A careful application of these rules to the 256 possible forms of categorical syllogism (assuming the denial of existential import) leaves only 15 that are valid. Medieval students of logic, relying on syllogistic reasoning in their public disputations, found it convenient to assign a unique name to each valid syllogism. These names are full of clever reminders of the appropriate standard form: their initial letters divide the valid cases into four major groups, the vowels in order state the mood of the syllogism, and its figure is indicated by (complicated) use of m, r, and s. Although the modern interpretation of categorical logic provides an easier method for determining the validity of categorical syllogisms, it may be worthwhile to note the fifteen valid cases by name:

The most common and useful syllogistic form is “Barbara”, whose mood and figure is AAA-1:

             All M are P.
             All S are M.
  Therefore, All S are P.

Instances of this form are especially powerful, since they are the only valid syllogisms whose conclusions are universal affirmative propositions.

A syllogism of the form AOO-2 was called “Baroco”:

             All P are M.
             Some S are not M.
  Therefore, Some S are not P.

The valid form OAO-3 (“Bocardo”) is:

             Some M are not P.
             All M are S.
  Therefore, Some S are not P.

Four of the fifteen valid argument forms use universal premises (only one of which is affirmative) to derive a universal negative conclusion:

One of them is “Camenes” (AEE-4):

             All P are M.
             No M are S.
  Therefore, No S are P.

Converting its minor premise leads to “Camestres” (AEE-2):

             All P are M.
             No S are M.
  Therefore, No S are P.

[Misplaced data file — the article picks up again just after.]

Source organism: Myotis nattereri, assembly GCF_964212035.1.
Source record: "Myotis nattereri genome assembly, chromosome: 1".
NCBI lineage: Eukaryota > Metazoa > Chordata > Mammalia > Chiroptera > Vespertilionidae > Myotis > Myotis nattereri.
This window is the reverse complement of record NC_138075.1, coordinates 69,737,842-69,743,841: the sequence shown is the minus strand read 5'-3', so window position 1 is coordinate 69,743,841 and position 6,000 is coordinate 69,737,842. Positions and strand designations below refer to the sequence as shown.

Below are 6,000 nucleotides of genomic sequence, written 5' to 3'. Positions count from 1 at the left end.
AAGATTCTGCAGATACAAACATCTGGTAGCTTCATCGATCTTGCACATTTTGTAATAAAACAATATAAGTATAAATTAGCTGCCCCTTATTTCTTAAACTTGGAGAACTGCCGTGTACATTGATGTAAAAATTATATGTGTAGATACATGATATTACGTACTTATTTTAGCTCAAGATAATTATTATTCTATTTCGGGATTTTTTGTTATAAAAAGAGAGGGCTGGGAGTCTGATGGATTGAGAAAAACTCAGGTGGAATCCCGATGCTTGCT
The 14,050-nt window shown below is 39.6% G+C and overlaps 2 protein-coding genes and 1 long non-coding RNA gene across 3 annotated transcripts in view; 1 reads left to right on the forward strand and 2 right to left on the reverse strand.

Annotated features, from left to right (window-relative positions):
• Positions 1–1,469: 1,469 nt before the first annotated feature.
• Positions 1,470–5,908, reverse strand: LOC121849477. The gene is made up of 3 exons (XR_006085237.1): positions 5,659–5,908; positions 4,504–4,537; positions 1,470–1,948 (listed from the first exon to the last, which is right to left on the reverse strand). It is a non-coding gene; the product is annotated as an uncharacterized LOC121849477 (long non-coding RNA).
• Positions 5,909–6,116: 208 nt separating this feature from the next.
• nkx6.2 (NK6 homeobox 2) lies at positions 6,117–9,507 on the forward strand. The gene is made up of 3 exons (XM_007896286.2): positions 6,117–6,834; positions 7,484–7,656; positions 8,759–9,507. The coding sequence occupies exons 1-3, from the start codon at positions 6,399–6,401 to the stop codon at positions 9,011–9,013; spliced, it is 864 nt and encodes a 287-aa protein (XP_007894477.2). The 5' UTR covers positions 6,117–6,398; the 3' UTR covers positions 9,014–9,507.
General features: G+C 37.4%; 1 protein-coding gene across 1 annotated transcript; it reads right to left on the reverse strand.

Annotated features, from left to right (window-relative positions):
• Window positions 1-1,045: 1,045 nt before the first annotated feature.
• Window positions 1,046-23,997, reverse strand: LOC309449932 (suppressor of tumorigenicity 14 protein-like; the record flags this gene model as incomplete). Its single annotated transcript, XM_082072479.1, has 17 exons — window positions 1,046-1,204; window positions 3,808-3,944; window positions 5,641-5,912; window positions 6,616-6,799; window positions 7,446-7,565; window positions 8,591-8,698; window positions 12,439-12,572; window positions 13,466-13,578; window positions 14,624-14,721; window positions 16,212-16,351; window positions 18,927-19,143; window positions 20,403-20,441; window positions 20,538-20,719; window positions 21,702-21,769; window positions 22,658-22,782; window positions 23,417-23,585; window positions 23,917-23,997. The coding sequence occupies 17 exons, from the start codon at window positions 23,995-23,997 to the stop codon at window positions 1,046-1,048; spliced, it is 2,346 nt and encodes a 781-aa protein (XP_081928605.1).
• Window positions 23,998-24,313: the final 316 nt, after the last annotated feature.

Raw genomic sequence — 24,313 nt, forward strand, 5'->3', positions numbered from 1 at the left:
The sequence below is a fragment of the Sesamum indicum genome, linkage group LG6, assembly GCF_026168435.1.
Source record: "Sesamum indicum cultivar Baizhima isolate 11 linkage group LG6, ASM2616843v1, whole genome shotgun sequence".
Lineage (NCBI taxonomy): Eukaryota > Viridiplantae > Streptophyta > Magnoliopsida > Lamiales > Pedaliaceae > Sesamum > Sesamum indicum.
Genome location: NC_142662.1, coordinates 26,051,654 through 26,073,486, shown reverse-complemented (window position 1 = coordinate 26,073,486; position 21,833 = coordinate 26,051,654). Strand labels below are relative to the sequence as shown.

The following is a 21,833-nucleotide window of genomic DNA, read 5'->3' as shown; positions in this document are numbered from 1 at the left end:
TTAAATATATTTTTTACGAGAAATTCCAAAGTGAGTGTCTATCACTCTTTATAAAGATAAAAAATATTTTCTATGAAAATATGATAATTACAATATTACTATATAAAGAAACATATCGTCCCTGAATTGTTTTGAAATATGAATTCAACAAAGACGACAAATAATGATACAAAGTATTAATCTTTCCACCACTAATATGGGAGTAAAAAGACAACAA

Another pair begins with “Celarent” (EAE-1):

             No M are P.
             All S are M.
  Therefore, No S are P.

Converting the major premise in this case yields “Cesare” (EAE-2):

             No P are M.
             All S are M.
  Therefore, No S are P.

Syllogisms of another important set of forms use affirmative premises (only one of which is universal) to derive a particular affirmative conclusion:

The first in this group is AII-1 (“Darii”):

             All M are P.
             Some S are M.
  Therefore, Some S are P.

Converting the minor premise produces another valid form, AII-3 (“Datisi”):

             All M are P.
             Some M are S.
  Therefore, Some S are P.

The second pair begins with “Disamis” (IAI-3):

             Some M are P.
             All M are S.
  Therefore, Some S are P.

Converting the major premise in this case yields “Dimaris” (IAI-4):

             Some P are M.
             All M are S.
  Therefore, Some S are P.

Only one of the 64 distinct moods for syllogistic form is valid in all four figures, since both of its premises permit legitimate conversions:

Begin with EIO-1 (“Ferio”):

             No M are P.
             Some S are M.
  Therefore, Some S are not P.

Converting the major premise produces EIO-2 (“Festino”):

             No P are M.
             Some S are M.
  Therefore, Some S are not P.

Next, converting the minor premise of this result yields EIO-4 (“Fresison”):

             No P are M.
             Some M are S.
  Therefore, Some S are not P.

Finally, converting the major again leads to EIO-3 (“Ferison”):

             No M are P.
             Some M are S.
  Therefore, Some S are not P.

Notice that converting the minor of this syllogistic form will return us back to “Ferio.”